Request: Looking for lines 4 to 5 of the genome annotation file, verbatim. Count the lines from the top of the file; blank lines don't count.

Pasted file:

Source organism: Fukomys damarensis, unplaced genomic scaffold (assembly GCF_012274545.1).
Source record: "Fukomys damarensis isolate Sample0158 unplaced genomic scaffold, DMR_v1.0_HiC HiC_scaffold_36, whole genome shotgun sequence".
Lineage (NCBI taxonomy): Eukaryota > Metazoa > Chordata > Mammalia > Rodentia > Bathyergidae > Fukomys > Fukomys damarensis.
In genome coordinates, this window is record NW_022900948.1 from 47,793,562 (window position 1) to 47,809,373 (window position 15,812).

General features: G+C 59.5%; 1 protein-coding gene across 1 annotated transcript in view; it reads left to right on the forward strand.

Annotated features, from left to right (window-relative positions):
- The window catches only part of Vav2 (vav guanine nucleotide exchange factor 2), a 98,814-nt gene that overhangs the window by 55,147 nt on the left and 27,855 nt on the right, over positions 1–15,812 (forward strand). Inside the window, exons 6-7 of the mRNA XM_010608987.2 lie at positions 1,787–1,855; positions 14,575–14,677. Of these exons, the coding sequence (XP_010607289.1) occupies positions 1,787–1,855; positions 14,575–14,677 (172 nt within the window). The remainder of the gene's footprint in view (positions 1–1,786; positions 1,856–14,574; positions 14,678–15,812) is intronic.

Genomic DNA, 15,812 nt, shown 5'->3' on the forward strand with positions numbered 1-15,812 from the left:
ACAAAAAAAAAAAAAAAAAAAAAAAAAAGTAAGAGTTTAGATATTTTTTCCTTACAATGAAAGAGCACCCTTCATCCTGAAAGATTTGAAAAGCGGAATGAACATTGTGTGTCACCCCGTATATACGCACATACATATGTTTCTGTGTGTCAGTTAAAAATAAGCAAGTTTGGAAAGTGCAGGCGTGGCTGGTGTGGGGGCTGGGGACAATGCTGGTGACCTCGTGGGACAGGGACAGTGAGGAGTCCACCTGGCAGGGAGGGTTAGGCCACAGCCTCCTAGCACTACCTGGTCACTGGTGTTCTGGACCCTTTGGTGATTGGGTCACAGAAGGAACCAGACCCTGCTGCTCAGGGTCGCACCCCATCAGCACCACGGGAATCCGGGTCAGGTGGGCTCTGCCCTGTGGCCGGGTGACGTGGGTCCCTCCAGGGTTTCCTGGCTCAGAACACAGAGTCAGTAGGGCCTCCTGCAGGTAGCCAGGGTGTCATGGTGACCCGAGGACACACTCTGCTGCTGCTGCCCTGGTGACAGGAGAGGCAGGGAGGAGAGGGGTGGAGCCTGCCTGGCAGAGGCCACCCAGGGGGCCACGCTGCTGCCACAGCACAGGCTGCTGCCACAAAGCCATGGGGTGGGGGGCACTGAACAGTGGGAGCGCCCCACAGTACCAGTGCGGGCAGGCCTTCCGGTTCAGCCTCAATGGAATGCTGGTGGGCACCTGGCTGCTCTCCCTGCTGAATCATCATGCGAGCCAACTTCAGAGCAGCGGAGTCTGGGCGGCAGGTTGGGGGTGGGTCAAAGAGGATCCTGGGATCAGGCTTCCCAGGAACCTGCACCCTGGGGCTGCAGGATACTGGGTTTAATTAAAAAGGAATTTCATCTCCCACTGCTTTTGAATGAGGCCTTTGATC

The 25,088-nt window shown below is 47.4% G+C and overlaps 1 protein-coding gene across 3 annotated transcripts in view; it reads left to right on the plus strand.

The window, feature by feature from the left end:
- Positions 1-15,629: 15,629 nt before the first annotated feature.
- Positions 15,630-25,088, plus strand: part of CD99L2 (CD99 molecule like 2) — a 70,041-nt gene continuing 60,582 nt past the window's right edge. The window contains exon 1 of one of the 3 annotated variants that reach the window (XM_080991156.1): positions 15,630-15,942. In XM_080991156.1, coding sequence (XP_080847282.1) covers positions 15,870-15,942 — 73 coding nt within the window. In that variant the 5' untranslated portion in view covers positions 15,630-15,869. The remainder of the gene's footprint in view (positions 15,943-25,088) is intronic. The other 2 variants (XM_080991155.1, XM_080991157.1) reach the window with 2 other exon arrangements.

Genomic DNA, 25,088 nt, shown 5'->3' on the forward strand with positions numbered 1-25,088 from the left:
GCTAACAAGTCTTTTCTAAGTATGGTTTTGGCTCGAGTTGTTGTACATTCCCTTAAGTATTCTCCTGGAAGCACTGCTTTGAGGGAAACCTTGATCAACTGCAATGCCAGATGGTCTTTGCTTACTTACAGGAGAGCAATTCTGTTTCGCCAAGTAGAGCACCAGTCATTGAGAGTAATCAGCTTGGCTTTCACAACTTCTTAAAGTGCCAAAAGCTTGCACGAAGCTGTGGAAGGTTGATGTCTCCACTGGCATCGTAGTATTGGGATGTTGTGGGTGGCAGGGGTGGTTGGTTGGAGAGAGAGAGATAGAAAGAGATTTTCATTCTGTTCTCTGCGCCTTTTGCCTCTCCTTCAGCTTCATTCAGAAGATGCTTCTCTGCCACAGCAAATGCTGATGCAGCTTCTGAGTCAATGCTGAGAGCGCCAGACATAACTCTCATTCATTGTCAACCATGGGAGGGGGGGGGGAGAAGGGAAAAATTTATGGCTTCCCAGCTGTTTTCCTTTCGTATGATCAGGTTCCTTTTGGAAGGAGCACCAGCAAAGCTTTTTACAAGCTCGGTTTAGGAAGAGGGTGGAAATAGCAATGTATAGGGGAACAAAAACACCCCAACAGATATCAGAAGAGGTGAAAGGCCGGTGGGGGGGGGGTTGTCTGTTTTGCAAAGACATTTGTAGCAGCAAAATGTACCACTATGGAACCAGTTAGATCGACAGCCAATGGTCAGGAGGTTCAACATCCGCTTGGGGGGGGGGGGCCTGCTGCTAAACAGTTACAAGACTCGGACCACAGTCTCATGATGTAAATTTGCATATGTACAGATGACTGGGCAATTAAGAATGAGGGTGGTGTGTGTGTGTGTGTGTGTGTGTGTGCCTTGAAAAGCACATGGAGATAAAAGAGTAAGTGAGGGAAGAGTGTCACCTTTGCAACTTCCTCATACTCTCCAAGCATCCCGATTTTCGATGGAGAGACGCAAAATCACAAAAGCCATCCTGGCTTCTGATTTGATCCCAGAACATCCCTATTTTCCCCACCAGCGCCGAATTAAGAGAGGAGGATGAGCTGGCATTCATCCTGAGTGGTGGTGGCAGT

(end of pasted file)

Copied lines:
In genome coordinates, this window is record NW_022900948.1 from 47,793,562 (window position 1) to 47,809,373 (window position 15,812).

General features: G+C 59.5%; 1 protein-coding gene across 1 annotated transcript in view; it reads left to right on the forward strand.